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IEEFA: Solar recharging of electric vehicles is a far more efficient use of land than ethanol crops for blended fuel in India

March 23, 2022

23 March (IEEFA): India’s 2025 target for 20% ethanol blending in petrol requires large increases in ethanol from sugar and grains. A new report by the Institute for Energy Economics and Financial Analysis (IEEFA) shows that generating solar energy to recharge electric vehicle (EV) batteries would be a far more efficient use of land than growing crops for ethanol.

The report shows that matching the distance driven by EVs recharged from one hectare of solar generation would require ethanol derived from up to 251 hectares of sugar cane or 187 hectares of maize – even accounting for losses from electricity transmission, battery charging and grid storage.

Enhancing goals for EV uptake could meet many of the goals set out in India’s Roadmap for Ethanol Blending – cutting emissions and air pollution, supporting domestic agricultural demand, and reducing the drain on India’s foreign exchange by limiting oil imports – while using a fraction of the land, according to the report.

India: Ethanol Blending is Inefficient

The ethanol-blending target, also known as E20, will require a doubling of ethanol from sugar and quadrupling of ethanol from grains in just four years, with significant land use implications.

While surpluses may be sufficient for the component of new ethanol earmarked for sugar, up to 30,000 sq km of land may be needed for the additional ethanol planned for grains (maize).

“This large-scale diversion of agricultural land for ethanol blending conflicts with other key priorities for food production, water use and renewable energy adoption,” says report author and guest contributor Dr Charles Worringham.

“While the government’s promotion of ethanol blending in petrol may seem like a way to ease the burden of soaring crude oil prices, it further increases the pressure on agricultural land just as the war in Ukraine threatens the world’s grain supply. This intensifies the competition between energy and food and raises the stakes for wise land use in India significantly.

Large-scale diversion of agricultural land for ethanol blending conflicts with other key priorities

“Although Russia has an 11% share of global oil exports, 26% of wheat exports come from Russia and Ukraine, and 16% of corn exports. In the end, food trumps energy for claims on arable land if the food supply comes under pressure.”

Future threats to agricultural production in South Asia have been reinforced by the recent IPCC Working Group II report, underlining the critical importance of wise land use in India.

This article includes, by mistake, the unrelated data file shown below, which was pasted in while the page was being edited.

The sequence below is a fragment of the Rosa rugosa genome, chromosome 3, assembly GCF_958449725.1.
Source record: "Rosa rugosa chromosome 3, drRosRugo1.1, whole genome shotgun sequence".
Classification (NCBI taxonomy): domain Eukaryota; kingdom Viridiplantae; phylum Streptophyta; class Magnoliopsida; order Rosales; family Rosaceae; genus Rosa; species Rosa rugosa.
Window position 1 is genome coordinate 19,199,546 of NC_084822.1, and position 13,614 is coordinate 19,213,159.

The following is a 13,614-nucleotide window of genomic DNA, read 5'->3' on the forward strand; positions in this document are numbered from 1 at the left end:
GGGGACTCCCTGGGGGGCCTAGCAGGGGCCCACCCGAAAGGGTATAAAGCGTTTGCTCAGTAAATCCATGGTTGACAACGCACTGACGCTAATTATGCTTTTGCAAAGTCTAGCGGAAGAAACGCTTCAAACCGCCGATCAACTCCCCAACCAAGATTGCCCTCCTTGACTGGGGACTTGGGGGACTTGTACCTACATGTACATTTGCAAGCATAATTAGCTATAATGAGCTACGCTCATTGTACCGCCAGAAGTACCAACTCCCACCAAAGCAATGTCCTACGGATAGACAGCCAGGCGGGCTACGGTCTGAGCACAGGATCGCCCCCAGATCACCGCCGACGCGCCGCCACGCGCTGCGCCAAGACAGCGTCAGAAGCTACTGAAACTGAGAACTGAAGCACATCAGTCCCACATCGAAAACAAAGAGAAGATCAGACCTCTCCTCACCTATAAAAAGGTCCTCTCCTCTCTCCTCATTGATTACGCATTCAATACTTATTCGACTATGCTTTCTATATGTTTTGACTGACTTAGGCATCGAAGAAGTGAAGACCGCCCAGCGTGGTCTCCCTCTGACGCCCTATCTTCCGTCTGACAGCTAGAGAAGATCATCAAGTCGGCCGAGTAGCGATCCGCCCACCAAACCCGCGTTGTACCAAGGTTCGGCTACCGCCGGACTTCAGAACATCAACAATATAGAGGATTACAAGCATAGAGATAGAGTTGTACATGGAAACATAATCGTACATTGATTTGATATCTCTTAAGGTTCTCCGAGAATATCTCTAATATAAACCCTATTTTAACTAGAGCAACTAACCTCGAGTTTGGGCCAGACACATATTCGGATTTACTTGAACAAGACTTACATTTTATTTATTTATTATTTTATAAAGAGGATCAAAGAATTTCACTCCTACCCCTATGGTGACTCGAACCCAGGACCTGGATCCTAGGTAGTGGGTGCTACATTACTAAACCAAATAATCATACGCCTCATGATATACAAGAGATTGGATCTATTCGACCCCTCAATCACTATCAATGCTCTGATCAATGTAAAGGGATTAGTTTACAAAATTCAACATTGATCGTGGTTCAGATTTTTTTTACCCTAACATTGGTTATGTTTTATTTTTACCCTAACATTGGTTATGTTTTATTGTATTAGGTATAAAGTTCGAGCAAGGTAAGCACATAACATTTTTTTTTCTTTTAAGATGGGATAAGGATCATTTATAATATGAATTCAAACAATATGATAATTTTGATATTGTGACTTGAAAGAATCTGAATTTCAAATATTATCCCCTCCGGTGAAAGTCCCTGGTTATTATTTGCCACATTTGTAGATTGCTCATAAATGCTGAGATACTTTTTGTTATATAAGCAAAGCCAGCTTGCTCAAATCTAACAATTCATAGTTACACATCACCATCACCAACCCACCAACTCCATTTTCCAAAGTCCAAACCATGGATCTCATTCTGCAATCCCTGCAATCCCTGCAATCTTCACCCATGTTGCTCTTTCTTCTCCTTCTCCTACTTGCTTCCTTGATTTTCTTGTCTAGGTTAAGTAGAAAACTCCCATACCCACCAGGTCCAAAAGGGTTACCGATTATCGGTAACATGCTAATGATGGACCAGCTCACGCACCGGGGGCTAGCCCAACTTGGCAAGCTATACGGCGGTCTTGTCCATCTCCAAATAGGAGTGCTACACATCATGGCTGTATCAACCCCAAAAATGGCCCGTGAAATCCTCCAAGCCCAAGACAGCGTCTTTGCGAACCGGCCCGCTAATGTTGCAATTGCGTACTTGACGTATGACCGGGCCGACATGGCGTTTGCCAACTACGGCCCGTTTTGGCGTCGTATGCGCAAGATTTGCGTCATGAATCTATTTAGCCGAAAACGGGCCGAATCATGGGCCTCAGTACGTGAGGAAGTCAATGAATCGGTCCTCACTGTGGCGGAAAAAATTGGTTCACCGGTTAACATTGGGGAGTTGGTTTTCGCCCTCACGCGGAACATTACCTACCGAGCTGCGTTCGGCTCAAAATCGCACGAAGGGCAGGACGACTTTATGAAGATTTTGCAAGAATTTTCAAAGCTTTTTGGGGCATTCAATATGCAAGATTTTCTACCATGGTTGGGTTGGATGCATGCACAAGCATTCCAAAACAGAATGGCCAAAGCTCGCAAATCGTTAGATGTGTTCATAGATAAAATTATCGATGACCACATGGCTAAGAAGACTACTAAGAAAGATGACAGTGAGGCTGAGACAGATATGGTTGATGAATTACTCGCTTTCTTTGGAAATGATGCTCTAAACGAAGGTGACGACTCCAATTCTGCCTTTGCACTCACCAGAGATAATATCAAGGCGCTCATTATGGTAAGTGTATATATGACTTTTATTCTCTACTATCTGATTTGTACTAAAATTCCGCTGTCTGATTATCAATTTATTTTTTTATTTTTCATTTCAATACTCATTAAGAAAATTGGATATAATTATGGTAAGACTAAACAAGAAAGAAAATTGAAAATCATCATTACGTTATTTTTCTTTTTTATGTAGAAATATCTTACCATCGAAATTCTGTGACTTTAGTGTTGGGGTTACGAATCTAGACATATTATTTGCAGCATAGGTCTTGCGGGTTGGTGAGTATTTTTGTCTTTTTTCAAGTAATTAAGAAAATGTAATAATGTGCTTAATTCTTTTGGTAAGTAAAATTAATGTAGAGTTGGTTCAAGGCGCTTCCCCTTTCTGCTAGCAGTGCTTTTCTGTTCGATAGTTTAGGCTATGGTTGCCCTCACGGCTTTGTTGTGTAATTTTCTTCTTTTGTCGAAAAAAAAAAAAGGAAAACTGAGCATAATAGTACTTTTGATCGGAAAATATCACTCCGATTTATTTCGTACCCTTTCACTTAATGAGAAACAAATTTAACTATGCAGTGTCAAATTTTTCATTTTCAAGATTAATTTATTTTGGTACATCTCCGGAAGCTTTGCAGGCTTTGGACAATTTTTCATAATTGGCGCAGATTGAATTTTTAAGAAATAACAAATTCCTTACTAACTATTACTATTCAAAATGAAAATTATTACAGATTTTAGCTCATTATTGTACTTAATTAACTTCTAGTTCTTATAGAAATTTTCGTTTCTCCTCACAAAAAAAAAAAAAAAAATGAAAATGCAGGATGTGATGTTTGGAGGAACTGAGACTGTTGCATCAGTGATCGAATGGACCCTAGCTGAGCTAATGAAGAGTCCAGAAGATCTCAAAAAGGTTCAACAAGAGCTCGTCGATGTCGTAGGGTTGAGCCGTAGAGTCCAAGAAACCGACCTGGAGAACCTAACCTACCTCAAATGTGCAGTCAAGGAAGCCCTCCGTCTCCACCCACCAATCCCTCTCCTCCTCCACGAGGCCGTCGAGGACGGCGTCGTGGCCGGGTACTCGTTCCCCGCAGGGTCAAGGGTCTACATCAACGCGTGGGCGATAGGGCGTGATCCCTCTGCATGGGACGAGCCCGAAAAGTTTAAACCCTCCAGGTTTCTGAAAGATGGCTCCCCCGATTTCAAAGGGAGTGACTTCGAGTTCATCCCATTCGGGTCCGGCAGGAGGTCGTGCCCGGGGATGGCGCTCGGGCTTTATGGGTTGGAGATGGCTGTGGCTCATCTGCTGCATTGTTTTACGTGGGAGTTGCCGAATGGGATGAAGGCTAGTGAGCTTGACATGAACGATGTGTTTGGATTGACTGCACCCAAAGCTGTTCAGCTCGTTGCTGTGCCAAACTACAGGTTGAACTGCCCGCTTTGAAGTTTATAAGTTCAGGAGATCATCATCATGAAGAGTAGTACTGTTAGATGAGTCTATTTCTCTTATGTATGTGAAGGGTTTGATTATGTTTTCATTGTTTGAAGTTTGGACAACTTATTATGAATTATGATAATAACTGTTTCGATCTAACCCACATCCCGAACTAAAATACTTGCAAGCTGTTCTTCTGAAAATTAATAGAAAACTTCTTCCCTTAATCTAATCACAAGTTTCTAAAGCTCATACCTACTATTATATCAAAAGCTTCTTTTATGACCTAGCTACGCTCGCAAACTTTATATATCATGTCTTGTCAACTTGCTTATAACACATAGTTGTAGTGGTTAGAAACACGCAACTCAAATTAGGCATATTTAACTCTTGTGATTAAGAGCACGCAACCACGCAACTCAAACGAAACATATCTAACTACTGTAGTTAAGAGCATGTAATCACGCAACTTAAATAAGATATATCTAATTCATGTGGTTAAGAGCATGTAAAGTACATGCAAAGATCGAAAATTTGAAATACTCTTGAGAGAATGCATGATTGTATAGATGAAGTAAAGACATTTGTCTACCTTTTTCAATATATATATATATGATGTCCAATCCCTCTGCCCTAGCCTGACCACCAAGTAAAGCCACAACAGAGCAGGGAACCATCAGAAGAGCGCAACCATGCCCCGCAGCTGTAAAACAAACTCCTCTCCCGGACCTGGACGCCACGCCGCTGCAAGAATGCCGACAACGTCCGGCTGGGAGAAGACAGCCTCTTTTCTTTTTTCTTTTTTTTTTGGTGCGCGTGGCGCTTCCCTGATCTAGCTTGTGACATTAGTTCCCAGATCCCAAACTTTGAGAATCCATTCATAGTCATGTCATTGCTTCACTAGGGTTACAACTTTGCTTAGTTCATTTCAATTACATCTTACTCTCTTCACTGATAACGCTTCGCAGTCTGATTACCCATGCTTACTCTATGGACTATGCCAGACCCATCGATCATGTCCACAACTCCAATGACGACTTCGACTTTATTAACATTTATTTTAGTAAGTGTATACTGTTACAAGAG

“A re-evaluation of the ethanol-blending policy and alternatives is needed urgently, given that its targets have been brought forward to 2025 from 2030,” says Worringham.

The report builds on IEEFA’s recent examination of the interplay between the energy transition and land use in India, and of India’s potential in agrivoltaics, comparing the land required to meet the ethanol-blending target with land needed for solar generation.

The report contains three key recommendations:

  • Exploring the option of enhancing India’s EV adoption strategy as an alternative to blended fuel.
  • Undertaking a critical review of the ethanol-blending plans with efficient land use as an important consideration.
  • Pausing measures to further implement the ethanol-blending policy while such a review is conducted.

Read the report: India’s Ethanol Roadmap Off Course

Media contact: Rosamond Hutt ([email protected]) +61 406 676 318

Author contact: Dr Charles Worringham ([email protected])

About IEEFA: The Institute for Energy Economics and Financial Analysis (IEEFA) examines issues related to energy markets, trends and policies. The Institute’s mission is to accelerate the transition to a diverse, sustainable and profitable energy economy.

Charles Worringham

Researcher Dr Charles Worringham is closely tracking India's energy transition and is a guest contributor with IEEFA. Formerly an academic at QUT in Brisbane and the University of Michigan working on movement disorders and movement neuroscience, Dr Worringham taught multiple courses including research methods and statistics, and supervised several PhD students.

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